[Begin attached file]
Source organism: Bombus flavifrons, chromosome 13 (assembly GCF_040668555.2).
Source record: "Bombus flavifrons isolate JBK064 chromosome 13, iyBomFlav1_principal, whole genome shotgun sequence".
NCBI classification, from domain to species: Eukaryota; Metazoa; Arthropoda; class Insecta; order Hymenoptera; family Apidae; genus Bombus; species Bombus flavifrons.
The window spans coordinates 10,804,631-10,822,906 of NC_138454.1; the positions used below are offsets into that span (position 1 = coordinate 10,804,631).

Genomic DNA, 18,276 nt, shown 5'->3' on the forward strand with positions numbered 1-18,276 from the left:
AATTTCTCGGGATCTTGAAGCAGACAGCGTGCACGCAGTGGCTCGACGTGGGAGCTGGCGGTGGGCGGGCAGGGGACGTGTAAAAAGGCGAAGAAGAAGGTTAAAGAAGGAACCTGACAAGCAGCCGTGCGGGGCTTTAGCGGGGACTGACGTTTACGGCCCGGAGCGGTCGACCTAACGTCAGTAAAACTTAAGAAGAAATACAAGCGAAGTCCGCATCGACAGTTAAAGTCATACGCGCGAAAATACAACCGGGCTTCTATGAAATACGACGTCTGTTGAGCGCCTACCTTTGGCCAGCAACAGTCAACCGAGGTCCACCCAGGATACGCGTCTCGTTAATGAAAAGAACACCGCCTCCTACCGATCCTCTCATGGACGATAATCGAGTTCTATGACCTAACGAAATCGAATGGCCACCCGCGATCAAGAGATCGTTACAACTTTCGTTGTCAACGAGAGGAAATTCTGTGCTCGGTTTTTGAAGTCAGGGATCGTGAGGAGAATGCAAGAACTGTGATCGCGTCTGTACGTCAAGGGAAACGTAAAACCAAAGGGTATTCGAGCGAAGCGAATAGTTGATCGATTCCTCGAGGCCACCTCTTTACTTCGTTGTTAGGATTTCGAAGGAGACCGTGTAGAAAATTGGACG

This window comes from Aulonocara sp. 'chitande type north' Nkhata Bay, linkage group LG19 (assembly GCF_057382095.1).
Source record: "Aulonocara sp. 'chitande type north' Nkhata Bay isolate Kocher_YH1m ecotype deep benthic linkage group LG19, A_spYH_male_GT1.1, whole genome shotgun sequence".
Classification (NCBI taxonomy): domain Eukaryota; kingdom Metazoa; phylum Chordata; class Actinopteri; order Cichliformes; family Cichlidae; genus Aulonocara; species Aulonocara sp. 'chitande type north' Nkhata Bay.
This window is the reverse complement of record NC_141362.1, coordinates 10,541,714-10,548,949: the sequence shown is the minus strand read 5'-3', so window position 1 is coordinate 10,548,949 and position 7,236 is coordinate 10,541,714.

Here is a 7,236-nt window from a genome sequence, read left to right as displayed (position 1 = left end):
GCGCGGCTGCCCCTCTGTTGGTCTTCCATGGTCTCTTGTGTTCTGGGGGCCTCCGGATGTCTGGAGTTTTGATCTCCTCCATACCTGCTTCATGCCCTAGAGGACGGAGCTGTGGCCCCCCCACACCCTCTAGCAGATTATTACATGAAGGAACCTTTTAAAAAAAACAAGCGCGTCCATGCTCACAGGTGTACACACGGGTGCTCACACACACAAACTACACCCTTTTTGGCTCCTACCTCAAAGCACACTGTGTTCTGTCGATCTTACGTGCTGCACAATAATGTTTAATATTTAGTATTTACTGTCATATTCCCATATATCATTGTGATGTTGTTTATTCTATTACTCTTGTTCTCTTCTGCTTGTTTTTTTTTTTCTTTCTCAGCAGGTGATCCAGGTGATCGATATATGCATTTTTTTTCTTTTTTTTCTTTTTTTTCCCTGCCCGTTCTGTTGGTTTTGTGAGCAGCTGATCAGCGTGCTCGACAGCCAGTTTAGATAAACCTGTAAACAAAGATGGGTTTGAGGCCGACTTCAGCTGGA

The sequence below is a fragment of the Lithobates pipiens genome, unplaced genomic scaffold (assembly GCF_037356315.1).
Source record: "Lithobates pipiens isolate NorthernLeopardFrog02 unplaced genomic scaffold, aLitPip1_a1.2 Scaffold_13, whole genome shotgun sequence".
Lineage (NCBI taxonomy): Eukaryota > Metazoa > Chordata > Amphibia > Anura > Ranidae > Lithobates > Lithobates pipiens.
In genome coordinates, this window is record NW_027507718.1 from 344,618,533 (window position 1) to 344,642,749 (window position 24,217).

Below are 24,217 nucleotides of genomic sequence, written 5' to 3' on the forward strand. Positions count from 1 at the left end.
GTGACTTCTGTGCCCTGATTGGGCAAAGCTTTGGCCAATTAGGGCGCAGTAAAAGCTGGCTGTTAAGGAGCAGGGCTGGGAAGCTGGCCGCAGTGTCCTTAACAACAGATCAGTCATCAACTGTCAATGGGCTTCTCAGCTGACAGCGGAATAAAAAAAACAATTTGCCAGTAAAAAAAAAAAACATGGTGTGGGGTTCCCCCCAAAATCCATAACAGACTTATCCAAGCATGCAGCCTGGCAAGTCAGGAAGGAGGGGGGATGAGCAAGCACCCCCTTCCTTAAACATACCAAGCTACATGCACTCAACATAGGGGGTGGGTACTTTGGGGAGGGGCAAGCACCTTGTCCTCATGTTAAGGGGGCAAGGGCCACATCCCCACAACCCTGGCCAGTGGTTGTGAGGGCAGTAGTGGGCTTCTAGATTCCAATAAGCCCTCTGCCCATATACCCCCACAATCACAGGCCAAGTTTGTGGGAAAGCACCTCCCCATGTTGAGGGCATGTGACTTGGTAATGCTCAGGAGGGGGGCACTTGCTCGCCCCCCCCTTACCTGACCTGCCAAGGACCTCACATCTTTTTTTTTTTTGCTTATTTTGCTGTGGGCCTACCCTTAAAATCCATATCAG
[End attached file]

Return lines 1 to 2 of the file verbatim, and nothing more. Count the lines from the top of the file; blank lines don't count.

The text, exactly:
Source organism: Bombus flavifrons, chromosome 13 (assembly GCF_040668555.2).
Source record: "Bombus flavifrons isolate JBK064 chromosome 13, iyBomFlav1_principal, whole genome shotgun sequence".